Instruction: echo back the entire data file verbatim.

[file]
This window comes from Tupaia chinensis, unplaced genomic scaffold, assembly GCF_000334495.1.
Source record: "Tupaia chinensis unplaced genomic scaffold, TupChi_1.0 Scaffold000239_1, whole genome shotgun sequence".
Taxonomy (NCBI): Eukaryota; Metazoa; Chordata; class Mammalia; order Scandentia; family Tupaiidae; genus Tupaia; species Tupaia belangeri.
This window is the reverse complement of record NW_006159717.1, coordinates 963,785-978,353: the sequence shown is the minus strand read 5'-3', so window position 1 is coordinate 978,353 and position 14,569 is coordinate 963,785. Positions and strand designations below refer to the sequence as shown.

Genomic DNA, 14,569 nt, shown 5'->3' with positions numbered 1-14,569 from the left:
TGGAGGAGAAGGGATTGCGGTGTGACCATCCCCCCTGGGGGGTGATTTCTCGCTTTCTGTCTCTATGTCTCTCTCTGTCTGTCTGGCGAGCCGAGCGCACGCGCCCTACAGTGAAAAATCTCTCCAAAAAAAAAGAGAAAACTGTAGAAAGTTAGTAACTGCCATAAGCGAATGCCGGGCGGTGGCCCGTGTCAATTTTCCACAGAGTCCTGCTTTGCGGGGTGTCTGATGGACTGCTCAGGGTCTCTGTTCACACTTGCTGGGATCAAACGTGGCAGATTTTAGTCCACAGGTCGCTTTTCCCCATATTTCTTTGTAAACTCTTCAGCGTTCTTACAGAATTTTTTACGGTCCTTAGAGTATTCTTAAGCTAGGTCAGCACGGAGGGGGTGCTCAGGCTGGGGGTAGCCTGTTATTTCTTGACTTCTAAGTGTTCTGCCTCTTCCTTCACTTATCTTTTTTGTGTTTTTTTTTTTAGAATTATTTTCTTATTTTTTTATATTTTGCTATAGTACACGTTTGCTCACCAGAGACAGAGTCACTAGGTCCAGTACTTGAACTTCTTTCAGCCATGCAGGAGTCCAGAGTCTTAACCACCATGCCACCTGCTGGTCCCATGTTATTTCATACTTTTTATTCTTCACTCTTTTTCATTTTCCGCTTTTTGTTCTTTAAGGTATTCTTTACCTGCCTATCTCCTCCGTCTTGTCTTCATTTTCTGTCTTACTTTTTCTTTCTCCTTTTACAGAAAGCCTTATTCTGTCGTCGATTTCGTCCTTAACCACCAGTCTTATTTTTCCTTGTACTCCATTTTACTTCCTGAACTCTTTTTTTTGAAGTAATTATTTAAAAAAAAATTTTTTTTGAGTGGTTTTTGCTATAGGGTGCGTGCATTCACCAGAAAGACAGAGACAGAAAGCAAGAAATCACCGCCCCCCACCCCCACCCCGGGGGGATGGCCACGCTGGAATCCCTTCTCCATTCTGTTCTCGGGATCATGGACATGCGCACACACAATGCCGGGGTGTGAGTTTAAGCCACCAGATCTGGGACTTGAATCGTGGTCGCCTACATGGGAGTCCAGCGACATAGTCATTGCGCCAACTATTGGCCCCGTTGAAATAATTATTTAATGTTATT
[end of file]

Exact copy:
This window comes from Tupaia chinensis, unplaced genomic scaffold, assembly GCF_000334495.1.
Source record: "Tupaia chinensis unplaced genomic scaffold, TupChi_1.0 Scaffold000239_1, whole genome shotgun sequence".
Taxonomy (NCBI): Eukaryota; Metazoa; Chordata; class Mammalia; order Scandentia; family Tupaiidae; genus Tupaia; species Tupaia belangeri.
This window is the reverse complement of record NW_006159717.1, coordinates 963,785-978,353: the sequence shown is the minus strand read 5'-3', so window position 1 is coordinate 978,353 and position 14,569 is coordinate 963,785. Positions and strand designations below refer to the sequence as shown.

Genomic DNA, 14,569 nt, shown 5'->3' with positions numbered 1-14,569 from the left:
TGGAGGAGAAGGGATTGCGGTGTGACCATCCCCCCTGGGGGGTGATTTCTCGCTTTCTGTCTCTATGTCTCTCTCTGTCTGTCTGGCGAGCCGAGCGCACGCGCCCTACAGTGAAAAATCTCTCCAAAAAAAAAGAGAAAACTGTAGAAAGTTAGTAACTGCCATAAGCGAATGCCGGGCGGTGGCCCGTGTCAATTTTCCACAGAGTCCTGCTTTGCGGGGTGTCTGATGGACTGCTCAGGGTCTCTGTTCACACTTGCTGGGATCAAACGTGGCAGATTTTAGTCCACAGGTCGCTTTTCCCCATATTTCTTTGTAAACTCTTCAGCGTTCTTACAGAATTTTTTACGGTCCTTAGAGTATTCTTAAGCTAGGTCAGCACGGAGGGGGTGCTCAGGCTGGGGGTAGCCTGTTATTTCTTGACTTCTAAGTGTTCTGCCTCTTCCTTCACTTATCTTTTTTGTGTTTTTTTTTTTAGAATTATTTTCTTATTTTTTTATATTTTGCTATAGTACACGTTTGCTCACCAGAGACAGAGTCACTAGGTCCAGTACTTGAACTTCTTTCAGCCATGCAGGAGTCCAGAGTCTTAACCACCATGCCACCTGCTGGTCCCATGTTATTTCATACTTTTTATTCTTCACTCTTTTTCATTTTCCGCTTTTTGTTCTTTAAGGTATTCTTTACCTGCCTATCTCCTCCGTCTTGTCTTCATTTTCTGTCTTACTTTTTCTTTCTCCTTTTACAGAAAGCCTTATTCTGTCGTCGATTTCGTCCTTAACCACCAGTCTTATTTTTCCTTGTACTCCATTTTACTTCCTGAACTCTTTTTTTTGAAGTAATTATTTAAAAAAAAATTTTTTTTGAGTGGTTTTTGCTATAGGGTGCGTGCATTCACCAGAAAGACAGAGACAGAAAGCAAGAAATCACCGCCCCCCACCCCCACCCCGGGGGGATGGCCACGCTGGAATCCCTTCTCCATTCTGTTCTCGGGATCATGGACATGCGCACACACAATGCCGGGGTGTGAGTTTAAGCCACCAGATCTGGGACTTGAATCGTGGTCGCCTACATGGGAGTCCAGCGACATAGTCATTGCGCCAACTATTGGCCCCGTTGAAATAATTATTTAATGTTATT